June 10, 2008


The view of human nature and the good life that seems to prevail in some economic circles is one of endless growth and consumption and a rising GDP. Unquestionably, having an adequate standard of living in the society in which one lives is important and can contribute to happiness. Beyond a certain point, it's a little murkier.

There's something pretty flawed with a view that equates spending by itself with well being. In that scenario, as Bill McKibben notes in his excellent book Deep Economy,

Under the current system, as many have pointed out, all we do is add together expenditures, so that the most "economically productive" citizen is a cancer patient who totals his car on his way to meet his divorce lawyer.

Aside from sustainability, there are lots of problems with equating happiness with endless acquisition. One will be perfectly obvious to anyone who has ever watched (or been) a child at a commercially driven Christmas celebration. After endless anxiety about presents and the final orgy of opening them, a feeling of letdown prevails and the child sometimes derives more entertainment from playing with the boxes.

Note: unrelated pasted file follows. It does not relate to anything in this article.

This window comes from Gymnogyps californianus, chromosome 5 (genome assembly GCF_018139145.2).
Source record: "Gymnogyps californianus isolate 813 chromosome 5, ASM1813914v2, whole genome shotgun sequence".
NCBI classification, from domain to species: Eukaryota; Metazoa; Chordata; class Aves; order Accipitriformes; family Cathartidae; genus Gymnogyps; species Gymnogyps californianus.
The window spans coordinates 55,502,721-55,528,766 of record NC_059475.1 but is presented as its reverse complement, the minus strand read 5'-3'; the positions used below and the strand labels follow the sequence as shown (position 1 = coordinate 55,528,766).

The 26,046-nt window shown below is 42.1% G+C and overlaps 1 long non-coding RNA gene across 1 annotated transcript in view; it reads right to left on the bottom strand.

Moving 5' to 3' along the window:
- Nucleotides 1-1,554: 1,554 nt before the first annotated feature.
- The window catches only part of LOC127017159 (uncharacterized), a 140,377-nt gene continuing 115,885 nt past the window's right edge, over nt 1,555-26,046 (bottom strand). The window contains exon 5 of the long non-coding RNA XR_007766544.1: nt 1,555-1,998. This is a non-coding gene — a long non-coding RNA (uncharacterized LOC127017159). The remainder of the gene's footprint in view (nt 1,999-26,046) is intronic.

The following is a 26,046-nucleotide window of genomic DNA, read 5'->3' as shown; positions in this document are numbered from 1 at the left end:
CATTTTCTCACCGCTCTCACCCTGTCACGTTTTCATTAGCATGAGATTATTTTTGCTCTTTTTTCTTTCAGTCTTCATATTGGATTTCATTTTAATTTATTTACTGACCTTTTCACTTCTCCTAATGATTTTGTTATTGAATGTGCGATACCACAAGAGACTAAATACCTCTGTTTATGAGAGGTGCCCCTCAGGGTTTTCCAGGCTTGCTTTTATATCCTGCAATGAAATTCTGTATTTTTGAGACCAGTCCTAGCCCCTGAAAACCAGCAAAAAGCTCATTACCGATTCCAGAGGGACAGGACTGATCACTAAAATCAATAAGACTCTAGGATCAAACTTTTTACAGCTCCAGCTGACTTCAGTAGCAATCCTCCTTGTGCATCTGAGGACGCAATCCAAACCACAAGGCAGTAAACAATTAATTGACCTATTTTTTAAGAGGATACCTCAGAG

One term for that endless pursuit of happiness by means of stuff is the "hedonic treadmill." As anyone who has ever exercised on one of those infernal devices will attest, one works really hard without ever reaching an endpoint. Often, we are conditioned to think that if we only have the latest goo-gaw, bliss will be attained. But there's always another goo-gaw and bliss is always one goo-gaw away.

(Disclosure: El Cabrero has plenty of goo-gaws--almost enough, in fact. Just a few more and I'm set.)

ROBOT LOVE. Speaking of goo-gaws, how would you like a robot to love?

AND NOW FOR SOMETHING COMPLETELY DIFFERENT, here's an article from the AFLCIO blog on 75 years of the Catholic Worker movement.

WHOSE NANNY STATE? This item shows that, contrary to free market ideology, government plays a role in the success of market outcomes.

GOOD THING THE COLD WAR ARMS RACE IS OVER. Global military spending has gone up by 45 percent in the last 10 years. Half of that would be the US. So that's where the butter went...

URBAN GARDENS MAKE A DIFFERENCE. In the wake of the collapse of the Soviet Union, Cuban urban gardens have helped fill a nutritional and economic void. As the global food crisis deepens, these deserve a second look.



1 comment:

Yennob said...

lol, love the bsg tag. urban gardens are the wave needed to bring back into the cities. I have no idea what the kids are gonna do if the corner store closes and they can't get their food in a bag anymore....